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Beyond Church Walls: Holiness in a Media Culture

Beyond Church Walls: Holiness in a Media Culture

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The six people sitting across from me were so powerful that it was illegal for them to be in the same room. They had to get special permission from the government to meet. And yet, here they were in a Warner Brothers board room, six of the most influential people in television: the network vice presidents in charge of programming. Five men and one woman sat along an oak table framed by a television screen the size of Kentucky on the wall behind them. Nineteen other media professors and I were there for an insider's view of network television, and these executives didn't disappoint us.

They leaned back in their chairs and candidly spoke about their jobs. Federal anti-trust laws usually keep these six apart. It's illegal, they explained, for any of them to call another on the phone, send an E-mail, or meet for lunch. They are the six people who decide what we watch on television, and there can be no collusion between them. Most of the two-hour session was light and informative. They spoke freely of the long hours their jobs require, of the competition between them, and of the decision-making process. These leaders seemed to hide nothing.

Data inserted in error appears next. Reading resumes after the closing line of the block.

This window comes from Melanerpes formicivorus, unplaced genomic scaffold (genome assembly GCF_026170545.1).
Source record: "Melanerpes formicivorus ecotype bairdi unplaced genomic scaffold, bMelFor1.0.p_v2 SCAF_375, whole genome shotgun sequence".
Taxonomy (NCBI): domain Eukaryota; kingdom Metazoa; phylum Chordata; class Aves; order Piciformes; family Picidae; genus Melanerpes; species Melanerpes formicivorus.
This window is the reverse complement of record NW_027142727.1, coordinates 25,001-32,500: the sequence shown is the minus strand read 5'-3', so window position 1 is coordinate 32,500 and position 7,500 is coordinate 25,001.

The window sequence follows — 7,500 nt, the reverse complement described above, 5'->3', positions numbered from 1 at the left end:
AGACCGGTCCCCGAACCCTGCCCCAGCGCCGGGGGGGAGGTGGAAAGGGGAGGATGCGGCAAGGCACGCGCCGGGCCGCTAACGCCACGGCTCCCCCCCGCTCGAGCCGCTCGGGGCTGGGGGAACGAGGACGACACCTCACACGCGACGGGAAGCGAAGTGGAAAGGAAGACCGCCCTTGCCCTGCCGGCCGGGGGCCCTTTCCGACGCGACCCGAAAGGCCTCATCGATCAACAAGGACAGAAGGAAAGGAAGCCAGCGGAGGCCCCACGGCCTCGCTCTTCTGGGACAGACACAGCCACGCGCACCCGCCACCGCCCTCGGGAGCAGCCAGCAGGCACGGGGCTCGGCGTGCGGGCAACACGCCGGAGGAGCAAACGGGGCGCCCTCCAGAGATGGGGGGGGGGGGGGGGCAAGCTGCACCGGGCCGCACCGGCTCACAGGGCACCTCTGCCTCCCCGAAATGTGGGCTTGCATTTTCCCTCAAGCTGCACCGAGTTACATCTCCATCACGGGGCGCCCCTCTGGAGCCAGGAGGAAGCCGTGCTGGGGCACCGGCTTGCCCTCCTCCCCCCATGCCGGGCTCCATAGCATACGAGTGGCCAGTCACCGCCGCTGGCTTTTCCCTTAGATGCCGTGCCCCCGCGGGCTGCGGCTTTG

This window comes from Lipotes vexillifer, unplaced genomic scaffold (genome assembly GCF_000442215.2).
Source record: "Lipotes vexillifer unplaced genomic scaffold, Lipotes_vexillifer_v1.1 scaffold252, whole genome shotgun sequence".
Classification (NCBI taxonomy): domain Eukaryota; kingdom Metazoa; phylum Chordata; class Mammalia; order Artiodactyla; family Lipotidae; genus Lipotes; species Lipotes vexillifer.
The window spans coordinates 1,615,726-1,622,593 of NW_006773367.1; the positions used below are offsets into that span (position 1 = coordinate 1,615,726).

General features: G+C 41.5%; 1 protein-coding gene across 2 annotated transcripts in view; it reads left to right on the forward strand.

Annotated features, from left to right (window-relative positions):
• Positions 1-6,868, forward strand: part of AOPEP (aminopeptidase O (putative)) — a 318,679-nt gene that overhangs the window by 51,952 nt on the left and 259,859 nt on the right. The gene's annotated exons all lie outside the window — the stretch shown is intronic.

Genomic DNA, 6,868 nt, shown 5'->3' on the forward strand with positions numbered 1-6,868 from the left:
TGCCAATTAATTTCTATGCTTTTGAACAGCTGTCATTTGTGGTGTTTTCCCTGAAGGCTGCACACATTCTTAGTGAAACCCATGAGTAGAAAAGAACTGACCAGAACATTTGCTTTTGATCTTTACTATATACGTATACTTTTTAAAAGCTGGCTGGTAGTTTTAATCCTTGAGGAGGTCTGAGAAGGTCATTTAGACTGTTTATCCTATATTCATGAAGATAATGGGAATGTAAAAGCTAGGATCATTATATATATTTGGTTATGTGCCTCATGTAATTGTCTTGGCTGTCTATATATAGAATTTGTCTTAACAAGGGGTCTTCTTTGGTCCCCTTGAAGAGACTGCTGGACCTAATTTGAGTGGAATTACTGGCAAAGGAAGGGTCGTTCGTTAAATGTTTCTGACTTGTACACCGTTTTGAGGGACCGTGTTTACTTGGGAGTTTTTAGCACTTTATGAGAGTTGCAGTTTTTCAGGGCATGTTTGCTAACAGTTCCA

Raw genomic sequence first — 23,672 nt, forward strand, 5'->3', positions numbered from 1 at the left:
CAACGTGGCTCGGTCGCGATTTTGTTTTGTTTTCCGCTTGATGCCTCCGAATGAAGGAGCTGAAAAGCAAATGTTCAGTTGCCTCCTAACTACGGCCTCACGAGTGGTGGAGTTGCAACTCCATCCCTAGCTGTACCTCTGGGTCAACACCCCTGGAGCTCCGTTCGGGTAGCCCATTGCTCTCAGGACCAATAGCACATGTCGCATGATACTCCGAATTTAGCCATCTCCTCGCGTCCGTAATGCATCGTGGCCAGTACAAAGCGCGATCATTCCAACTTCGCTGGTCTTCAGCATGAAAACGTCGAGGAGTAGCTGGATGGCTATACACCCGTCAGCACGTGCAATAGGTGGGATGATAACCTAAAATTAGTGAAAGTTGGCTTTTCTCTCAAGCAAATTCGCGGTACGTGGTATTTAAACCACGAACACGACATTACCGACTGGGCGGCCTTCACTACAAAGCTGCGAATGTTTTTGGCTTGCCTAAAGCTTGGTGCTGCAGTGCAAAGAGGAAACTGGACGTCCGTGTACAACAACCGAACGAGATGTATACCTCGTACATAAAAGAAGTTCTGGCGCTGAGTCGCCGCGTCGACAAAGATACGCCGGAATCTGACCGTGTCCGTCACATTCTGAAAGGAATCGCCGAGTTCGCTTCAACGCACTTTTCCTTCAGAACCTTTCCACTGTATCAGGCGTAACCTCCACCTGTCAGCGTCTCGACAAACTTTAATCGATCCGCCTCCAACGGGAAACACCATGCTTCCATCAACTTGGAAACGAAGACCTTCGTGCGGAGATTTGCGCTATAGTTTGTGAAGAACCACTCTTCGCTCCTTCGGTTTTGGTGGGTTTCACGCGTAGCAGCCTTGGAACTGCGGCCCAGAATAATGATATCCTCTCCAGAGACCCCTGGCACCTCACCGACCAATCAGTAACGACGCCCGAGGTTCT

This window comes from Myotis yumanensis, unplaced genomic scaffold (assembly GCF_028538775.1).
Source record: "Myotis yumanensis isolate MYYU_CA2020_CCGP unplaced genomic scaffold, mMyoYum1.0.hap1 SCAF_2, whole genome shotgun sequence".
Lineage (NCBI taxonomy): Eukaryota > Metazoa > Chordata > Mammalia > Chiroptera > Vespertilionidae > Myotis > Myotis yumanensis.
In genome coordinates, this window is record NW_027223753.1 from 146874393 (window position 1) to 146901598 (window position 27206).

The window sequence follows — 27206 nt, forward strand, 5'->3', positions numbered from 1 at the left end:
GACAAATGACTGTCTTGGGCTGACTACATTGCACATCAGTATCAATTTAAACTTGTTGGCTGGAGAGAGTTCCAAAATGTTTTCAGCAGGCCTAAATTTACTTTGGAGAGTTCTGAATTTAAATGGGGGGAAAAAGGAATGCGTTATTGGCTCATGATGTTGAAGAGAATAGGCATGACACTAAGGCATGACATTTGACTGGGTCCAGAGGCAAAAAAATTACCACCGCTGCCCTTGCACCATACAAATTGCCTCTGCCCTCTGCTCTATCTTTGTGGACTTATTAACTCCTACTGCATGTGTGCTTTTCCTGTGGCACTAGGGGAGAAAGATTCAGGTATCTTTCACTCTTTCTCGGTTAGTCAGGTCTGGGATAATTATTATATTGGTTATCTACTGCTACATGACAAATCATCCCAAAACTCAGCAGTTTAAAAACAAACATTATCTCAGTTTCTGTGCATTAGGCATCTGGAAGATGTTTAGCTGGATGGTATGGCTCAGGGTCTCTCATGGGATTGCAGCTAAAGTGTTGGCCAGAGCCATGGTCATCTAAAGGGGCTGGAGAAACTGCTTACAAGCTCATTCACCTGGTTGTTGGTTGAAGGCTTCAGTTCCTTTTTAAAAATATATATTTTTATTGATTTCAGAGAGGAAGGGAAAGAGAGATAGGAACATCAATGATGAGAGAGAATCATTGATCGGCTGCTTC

But then I asked a question that stopped everyone cold. 'How does this job affect your families?'


Then one VP tried to sputter an answer, explaining that he has two daughters and spends every evening with them—watching six televisions and taking notes on the competition! After another long silence, the VP from one of the original 'Big Three' networks admitted, 'This job kills our families. It's a tradeoff we make.'

Someone asked a question about network procedures and we were back to the banter. But as the session broke up, I went up to that one honest VP and asked how, having children of his own, he could program some of the 'garbage'—a word he'd used earlier—on his network. 'It's simple,' he answered. 'My wife and I don't let our children watch the bad stuff.'

Holiness is a concept that has been battered and bruised over the centuries.

Ask 10 Christians and you'll get 20 answers to what 'holiness' means. But of those 20 answers, probably 19 will at least partially revolve around a list of behaviors—things we're supposed to do, but mostly not do. That's why, historically, our holiness denomination has emphasized shunning certain activities.

For many years, those activities included almost everything involving the arts. As a result, many Nazarenes seem to feel the entertainment media, and the arts in general, are inherently evil. There is a sense that to participate in such media is to at least give a friendly nod to sin, if not an open invitation. Is this a proper view of holiness? Or can Christians—even holiness Christians—interact with the world through its media and still remain pure and set apart?